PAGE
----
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Trump risks fallout from Iran deal assault

US President Donald Trump, in seeking options to exit the Iran nuclear deal, may jeopardize his administration’s goal of containing Iran’s other troubling behaviors.
U.S. President Donald trump speaks during a lunch meeting with Senate Republicans to discuss healthcare at the White House in Washington, U.S., July 19, 2017.  REUTERS/Kevin Lamarque - RTX3C3ZR

WASHINGTON — After twice certifying that Iran is complying with the nuclear deal, President Donald Trump has now asked top aides to provide him with options to exit the agreement. If he leaves under manufactured pretexts, however, the president risks isolating the United States while jeopardizing his administration’s goal of containing Iran’s other troubling behaviors, former administration officials, allied diplomats and some administration allies warn.

What’s more, Trump has articulated no alternative strategy for containing Iran’s nuclear program should the agreement collapse. That raises the prospect that the president could generate a new nuclear crisis even as his administration faces the prospect that North Korea may be able to reach the United States with a nuclear-capable intercontinental ballistic missile within the next year, according to a new Defense Intelligence Agency assessment.

Trump telegraphed his frustration over being urged by his Cabinet chiefs to certify Iran’s compliance with the nuclear deal at a White House meeting last Monday. He told The Wall Street Journal that he thinks Iran will be deemed to have breached the accord by the time of the next congressionally mandated certification deadline in the fall.

“We’ve been extremely nice to them in saying they were compliant, OK? We’ve given them the benefit of every doubt,” Trump told The Wall Street Journal in a July 25 interview. “But we’re doing very detailed studies. And personally, I have great respect for my people. If it was up to me, I would have had them noncompliant 180 days ago.”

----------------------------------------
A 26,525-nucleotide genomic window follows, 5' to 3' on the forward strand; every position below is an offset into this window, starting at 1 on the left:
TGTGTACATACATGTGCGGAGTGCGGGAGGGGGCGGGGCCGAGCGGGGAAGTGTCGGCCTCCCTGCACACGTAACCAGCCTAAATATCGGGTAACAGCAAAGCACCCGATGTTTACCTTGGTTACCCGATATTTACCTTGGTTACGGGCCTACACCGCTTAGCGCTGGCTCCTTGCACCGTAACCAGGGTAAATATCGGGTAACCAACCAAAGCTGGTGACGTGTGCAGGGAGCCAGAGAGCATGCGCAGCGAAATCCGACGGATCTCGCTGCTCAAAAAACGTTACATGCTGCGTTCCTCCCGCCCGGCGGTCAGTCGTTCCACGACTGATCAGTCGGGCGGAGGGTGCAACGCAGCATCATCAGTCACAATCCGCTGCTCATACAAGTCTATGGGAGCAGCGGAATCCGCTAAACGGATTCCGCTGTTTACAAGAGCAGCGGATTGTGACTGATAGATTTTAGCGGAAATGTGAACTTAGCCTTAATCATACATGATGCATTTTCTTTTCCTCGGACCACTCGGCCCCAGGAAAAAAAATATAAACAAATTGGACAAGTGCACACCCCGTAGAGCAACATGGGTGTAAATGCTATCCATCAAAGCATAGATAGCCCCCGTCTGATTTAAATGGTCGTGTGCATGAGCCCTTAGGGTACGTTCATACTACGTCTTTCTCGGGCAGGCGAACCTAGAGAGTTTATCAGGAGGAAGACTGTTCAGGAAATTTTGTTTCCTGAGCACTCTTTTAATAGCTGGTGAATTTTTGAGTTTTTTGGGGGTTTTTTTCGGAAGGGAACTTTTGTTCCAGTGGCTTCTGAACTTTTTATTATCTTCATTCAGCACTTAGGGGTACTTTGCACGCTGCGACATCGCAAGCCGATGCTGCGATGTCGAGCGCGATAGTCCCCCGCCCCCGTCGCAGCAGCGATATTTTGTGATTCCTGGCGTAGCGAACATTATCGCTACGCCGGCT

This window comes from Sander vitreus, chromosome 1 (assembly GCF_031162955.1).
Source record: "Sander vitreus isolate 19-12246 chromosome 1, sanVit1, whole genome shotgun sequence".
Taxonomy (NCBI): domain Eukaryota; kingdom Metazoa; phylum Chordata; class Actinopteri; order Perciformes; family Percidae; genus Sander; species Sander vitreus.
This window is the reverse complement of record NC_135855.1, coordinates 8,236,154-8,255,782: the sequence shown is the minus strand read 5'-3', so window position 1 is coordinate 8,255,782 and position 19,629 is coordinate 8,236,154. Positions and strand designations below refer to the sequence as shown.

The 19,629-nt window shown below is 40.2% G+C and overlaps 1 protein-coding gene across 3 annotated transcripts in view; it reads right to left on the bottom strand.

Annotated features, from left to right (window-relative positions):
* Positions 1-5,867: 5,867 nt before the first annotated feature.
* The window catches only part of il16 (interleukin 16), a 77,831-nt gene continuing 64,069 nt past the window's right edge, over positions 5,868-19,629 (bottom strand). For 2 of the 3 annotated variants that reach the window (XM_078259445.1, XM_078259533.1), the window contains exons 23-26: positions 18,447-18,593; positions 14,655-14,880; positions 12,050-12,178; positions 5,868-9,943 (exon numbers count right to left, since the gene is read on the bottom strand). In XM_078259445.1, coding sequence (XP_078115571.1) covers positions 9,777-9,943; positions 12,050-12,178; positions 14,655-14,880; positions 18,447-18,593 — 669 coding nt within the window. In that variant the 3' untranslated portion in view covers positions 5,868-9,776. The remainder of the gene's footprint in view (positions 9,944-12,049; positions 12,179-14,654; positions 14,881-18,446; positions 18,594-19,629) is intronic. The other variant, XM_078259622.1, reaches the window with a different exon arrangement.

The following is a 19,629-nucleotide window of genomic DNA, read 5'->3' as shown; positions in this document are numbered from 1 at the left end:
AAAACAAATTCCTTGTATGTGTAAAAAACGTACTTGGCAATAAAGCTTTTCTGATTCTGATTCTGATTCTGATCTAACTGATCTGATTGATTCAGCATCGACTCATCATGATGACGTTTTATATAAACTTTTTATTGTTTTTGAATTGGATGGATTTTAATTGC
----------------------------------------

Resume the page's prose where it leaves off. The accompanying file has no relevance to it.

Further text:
Asked if he thought Iran will be declared noncompliant in the fall, Trump said he did. He added that while he respects Secretary of State Rex Tillerson, he would likely overrule a recommendation to certify in the fall.

“I think they’ll be noncompliant,” Trump said. “I think they’re taking advantage of this country.”

“Look, I have a lot of respect for Rex and his people,” Trump said. “It’s easier to say they comply. It’s a lot easier. But it’s the wrong thing. They don’t comply. And so we’ll see what happens. I mean, we’ll talk about this subject in 90 days. But, yeah, I would be … surprised if they were in compliance.”

One tactic the Trump administration is considering to get Iran declared noncompliant is to push the International Atomic Energy Agency (IAEA) to request special inspections of non-nuclear sites that Iran may reject, the Associated Press reported.

“If they don’t let us in, boom,” Senate Foreign Relations Chairman Bob Corker, R-Tenn., told columnist David Ignatius at a Washington Post Live forum on Wednesday.

But nonproliferation experts briefed on the consultations in Vienna last week of the Joint Commission overseeing implementation of the nuclear deal said US officials there did not raise the prospect of pushing the IAEA to take such an approach. It would take five of the eight members of the Joint Commission to agree to back such an inspection request. The eight-member commission is comprised of the United States, the United Kingdom, France, Germany, Russia, China, the European Union and Iran.